> remained with the heirs for 70 years after the celebrity's death.
    > Columbia Pictures showed about 17 minutes of "Final Fantasy" to some
    > entertainment writers in the spring, and has only recently begun to
    > screen the finished film for industry audiences. Many who have seen parts
    > of the film have reacted with a mixture of astonishment and
    > disappointment. "When it works, it works," one rival studio marketing
    > executive said. "And it works more often than I thought it would."
    > Since 1982, when computer-generated images made their first appearance in
    > a feature film with "Tron," a not-so-secret goal of many computer
    > animators has been to create convincingly lifelike human characters. Many
    > have even dreamed of using the technology to bring long-dead stars back
    > to life or, more intriguingly, to create virtual images of a performer in
    > youth and then graft that digital skeleton over the shape of that same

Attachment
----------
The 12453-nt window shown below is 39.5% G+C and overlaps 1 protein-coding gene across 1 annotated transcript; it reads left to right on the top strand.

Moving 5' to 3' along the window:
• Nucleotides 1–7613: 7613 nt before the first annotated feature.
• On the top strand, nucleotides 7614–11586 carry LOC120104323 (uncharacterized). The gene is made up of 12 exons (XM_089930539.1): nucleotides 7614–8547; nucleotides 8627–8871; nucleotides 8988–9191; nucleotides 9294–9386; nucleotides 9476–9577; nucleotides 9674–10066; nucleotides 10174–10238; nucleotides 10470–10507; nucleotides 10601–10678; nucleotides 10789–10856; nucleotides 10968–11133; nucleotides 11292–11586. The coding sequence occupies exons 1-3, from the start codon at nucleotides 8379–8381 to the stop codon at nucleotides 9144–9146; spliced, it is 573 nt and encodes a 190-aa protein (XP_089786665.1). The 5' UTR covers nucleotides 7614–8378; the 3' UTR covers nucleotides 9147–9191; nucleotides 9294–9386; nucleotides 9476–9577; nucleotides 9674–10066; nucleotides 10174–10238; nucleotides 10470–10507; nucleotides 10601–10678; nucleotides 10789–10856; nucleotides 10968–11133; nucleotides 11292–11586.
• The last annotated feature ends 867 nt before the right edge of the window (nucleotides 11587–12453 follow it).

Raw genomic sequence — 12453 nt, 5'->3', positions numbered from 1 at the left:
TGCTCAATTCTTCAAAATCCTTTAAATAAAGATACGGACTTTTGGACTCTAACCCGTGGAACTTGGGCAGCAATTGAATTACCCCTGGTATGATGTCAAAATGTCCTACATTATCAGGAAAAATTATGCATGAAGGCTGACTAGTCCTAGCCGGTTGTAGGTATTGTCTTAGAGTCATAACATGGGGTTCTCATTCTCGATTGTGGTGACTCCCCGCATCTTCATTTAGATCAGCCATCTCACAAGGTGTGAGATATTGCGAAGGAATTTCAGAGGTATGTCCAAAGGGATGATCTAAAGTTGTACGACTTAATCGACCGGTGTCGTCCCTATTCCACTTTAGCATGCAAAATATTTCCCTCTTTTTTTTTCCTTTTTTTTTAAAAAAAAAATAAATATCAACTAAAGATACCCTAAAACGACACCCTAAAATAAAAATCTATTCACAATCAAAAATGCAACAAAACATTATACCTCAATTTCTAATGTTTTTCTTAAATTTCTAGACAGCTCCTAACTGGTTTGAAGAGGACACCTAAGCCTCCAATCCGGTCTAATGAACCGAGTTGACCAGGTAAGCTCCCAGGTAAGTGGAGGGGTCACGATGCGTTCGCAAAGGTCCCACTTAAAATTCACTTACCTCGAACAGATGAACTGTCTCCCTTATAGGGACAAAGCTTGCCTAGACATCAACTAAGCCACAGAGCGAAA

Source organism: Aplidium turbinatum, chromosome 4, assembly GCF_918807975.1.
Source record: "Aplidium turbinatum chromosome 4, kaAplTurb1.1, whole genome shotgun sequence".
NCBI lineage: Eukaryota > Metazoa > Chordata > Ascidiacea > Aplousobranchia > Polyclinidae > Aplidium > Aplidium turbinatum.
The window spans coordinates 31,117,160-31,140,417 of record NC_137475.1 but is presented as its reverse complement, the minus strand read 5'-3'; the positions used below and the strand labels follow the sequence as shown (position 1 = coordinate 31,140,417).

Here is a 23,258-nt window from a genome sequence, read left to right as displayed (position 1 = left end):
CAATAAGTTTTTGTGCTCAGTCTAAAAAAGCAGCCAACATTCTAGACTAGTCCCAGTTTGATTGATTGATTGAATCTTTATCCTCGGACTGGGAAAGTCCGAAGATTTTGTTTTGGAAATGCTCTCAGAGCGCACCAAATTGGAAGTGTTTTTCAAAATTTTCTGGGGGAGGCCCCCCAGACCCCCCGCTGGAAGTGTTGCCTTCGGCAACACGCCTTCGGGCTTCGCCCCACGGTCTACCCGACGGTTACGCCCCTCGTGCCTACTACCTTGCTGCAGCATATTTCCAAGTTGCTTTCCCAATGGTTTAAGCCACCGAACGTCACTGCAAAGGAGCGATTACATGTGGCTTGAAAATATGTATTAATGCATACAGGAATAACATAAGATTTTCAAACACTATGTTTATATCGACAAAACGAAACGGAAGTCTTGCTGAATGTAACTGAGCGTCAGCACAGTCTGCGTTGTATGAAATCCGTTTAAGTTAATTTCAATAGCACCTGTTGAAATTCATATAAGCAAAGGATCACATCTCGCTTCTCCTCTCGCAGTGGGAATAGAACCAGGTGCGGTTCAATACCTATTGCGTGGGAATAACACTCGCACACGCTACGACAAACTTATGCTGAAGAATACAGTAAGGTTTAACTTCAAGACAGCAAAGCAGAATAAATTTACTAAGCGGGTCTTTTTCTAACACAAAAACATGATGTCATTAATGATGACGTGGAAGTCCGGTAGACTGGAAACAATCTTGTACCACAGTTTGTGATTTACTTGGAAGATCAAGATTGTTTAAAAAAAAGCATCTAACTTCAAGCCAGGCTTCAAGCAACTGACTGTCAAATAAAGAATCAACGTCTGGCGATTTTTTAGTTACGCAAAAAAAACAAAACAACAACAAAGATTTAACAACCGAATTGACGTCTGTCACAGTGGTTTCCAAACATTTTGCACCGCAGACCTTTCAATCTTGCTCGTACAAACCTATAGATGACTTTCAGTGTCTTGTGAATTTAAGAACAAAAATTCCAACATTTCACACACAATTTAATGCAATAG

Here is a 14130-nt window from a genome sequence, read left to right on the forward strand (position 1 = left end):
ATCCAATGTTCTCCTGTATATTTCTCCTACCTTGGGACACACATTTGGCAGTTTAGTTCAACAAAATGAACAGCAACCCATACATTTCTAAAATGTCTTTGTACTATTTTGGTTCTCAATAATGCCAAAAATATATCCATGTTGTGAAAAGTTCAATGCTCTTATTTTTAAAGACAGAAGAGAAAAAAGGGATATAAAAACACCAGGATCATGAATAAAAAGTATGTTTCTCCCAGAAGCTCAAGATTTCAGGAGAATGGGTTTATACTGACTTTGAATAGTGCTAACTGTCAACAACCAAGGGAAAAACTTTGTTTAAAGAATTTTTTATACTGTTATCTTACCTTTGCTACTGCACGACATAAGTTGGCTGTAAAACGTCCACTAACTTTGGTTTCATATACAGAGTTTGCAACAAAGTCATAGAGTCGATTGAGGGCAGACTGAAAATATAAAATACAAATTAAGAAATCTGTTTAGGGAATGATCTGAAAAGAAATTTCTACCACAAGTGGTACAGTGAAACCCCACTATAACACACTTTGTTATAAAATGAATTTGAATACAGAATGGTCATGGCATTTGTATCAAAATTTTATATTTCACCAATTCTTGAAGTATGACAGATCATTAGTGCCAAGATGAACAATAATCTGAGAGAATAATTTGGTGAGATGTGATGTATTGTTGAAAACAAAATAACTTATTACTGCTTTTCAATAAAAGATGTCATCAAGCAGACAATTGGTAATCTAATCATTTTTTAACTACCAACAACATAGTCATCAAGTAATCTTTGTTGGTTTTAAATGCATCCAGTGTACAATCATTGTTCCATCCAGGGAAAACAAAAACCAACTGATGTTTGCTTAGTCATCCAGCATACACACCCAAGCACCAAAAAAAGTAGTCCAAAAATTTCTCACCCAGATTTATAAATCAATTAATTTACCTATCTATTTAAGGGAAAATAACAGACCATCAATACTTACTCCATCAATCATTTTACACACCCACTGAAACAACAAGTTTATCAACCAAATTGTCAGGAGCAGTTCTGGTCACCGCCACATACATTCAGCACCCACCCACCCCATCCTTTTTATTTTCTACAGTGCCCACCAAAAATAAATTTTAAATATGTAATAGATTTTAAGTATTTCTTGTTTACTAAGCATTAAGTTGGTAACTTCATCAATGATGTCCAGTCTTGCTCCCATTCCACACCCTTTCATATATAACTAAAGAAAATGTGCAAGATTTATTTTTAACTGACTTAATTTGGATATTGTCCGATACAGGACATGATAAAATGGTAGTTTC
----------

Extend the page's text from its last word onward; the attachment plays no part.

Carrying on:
> actor, now middle-aged or older. The prospect delights many directors,
    > who dream of an endlessly pliable performer whose work can be digitally
    > tweaked to generate exactly the desired effect.
    > "Filmmaking is always going to be a collaborative art," the director Ron
    > Howard said. "But we are getting to the point where the director will
    > have even greater control over the look and feel of the film, even down
    > to the individual performances."
    > And producers can see the benefits of a performer who requires no salary,
    > no days off, no coterie of agents and publicists, one who could be called
    > into service at any time to promote or endorse anything, with every
    > nickel going into the producer's pocket. The topic will be explored
    > intriguingly in "Simone," a film currently in production for release in
    > 2002 from the writer-director Andrew Niccol ("The Truman Show"). Al
    > Pacino plays a movie producer whose star storms off the set. He responds
    > by secretly replacing her with a digital actress. (The filmmakers are
    > being coy about whether Simone will be played in the film by a live